J. R. Mothershead, of Company B, Third and Fifth Missouri Infantry (a most gallant officer and exemplary Christian gentleman), killed, and 5 privates of the First and Fourth Infantry, 6 privates of Second and Sixth, 3 privates of Third and Fifth Infantry, and 4 privates of First and Third Cavalry, wounded, making an aggregate loss of 1 killed and 18 wounded.
From the 6th to the 26th of August there was continued skirmishing, and my main line was exposed to artillery fire and random minieballs, and from August 10 to 26, both inclusive, my brigade suffered losses daily.
August 16 Lieutenant F. M. Baker, of Company E, Third and Fifth Missouri Infantry, the model officer and Christian, was mortally wounded and afterward died.
August 14 Lieutenant F. Reeves, Company K, First and Fourth Infantry, was slightly wounded.
August 19 Captain C. L. Edmondson, Company K, First and Fourth Infantry, an efficient and gallant officer, was severely wounded.
August 23 Colonel Elijah Gates, of the First and Third Cavalry, was slightly wounded in right arm. This was the second wound received by Colonel Gates during the campaign, having been slightly wounded in left arm June; but Colonel Gates never left the post of hardships, duty, and danger for either wound.
August 20 Lieutenant Colonel James K. McDowell, of the Third and Fifth Missouri Infantry, a most fearless, efficient, and accomplished officer, was killed while in charge of a fatigue partly in front of the main line.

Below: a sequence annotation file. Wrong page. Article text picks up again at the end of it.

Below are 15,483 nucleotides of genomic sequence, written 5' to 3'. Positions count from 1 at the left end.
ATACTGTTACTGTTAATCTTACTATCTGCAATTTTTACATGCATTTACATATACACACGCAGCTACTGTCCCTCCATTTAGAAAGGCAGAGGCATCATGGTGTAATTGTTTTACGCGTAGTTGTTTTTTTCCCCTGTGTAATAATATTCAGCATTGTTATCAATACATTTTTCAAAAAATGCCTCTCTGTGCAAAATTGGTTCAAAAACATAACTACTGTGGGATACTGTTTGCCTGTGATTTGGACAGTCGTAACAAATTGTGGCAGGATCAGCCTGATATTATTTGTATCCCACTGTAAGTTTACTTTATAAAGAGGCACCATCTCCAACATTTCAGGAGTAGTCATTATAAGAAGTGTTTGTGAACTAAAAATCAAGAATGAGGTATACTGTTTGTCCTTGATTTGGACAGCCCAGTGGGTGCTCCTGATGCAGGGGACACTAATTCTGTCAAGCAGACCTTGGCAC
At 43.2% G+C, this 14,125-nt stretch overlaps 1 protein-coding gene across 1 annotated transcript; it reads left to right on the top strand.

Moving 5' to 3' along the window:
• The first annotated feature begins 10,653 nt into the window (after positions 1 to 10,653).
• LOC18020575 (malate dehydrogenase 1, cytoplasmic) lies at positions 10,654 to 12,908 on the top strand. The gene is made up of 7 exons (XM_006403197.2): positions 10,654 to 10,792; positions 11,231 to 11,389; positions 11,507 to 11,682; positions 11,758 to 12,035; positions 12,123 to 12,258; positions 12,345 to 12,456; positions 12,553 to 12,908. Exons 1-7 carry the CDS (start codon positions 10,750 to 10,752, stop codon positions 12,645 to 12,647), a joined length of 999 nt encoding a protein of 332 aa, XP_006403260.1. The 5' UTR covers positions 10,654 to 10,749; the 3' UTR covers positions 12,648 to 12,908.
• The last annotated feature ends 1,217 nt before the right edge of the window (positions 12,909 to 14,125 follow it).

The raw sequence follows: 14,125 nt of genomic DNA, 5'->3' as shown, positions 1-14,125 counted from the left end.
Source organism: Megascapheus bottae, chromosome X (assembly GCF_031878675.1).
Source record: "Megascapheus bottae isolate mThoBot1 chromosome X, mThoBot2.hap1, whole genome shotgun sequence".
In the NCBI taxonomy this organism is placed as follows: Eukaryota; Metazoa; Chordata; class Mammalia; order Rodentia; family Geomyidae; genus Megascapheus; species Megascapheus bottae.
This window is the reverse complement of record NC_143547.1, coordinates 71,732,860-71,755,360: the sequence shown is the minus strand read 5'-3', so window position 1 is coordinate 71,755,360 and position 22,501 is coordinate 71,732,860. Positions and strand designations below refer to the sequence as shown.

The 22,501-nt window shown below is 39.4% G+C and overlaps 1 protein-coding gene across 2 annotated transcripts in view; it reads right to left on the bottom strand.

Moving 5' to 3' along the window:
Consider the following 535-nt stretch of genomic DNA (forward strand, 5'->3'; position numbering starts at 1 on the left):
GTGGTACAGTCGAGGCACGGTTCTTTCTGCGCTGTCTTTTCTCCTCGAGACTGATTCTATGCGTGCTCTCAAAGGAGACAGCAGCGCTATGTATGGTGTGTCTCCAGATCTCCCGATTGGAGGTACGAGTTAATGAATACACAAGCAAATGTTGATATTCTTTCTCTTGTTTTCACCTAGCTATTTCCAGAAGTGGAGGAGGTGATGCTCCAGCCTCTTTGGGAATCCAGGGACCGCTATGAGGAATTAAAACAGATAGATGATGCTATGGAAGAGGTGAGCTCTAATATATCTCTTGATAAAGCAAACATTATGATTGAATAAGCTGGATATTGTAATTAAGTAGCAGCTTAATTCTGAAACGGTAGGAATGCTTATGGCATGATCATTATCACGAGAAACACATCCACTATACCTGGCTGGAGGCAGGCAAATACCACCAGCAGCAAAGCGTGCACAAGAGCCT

August 25 Captain Bradford Keith, of Company G. First and Fourth Missouri Infantry, a brave and reliable officer, was killed while commanding the brigade skirmishers. Captain Keith had just been most favorably recommended for promotion to major of the First Missouri Infantry.
August 26, the enemy had withdrawn from my immediate front, and on the evening of the day Lieutenant Colonel D. Todd Samuel, of the First and Third Missouri Cavalry, in command of the brigade skirmishers, was ordered to advance his line and develop the enemy's force in their rear lines of works in my front, and while most gallantly leading the skirmish line against the enemy was killed.
From August 26 to September 1 we remained quietly in our works, sending out scouting parties, two of which (composed each time in part of the same men, and both under command of Lieutenant G. R. Cannon, of the First and Fourth Infantry) were very successful, having crossed the Chattahoochee twice, captured prisoners, and mules and horses, and gained valuable information, and returned with their prisoners and booty safely. The particulars of these, with the name of the parties, have been heretofore fully reported. On the night of September 1 Atlanta was evacuated, and this brigade, in rear of the corps and division, marched through Atlanta and thence on the McDonough road, marching all night, all the day of September 2, and till 10 o'clock of that night.
On the evening of September 3 we arrived at the line of works north of Lovejoy's Station, and at once relieved a portion of the line occupied by Bate's division, Hardee's corps, with my left resting near to and of the railroad.
On the night of september 4 we moved to the left and occupied the line, with my right resting on the railroad. These works were indifferent and exposed to an enfilading, and in some places almost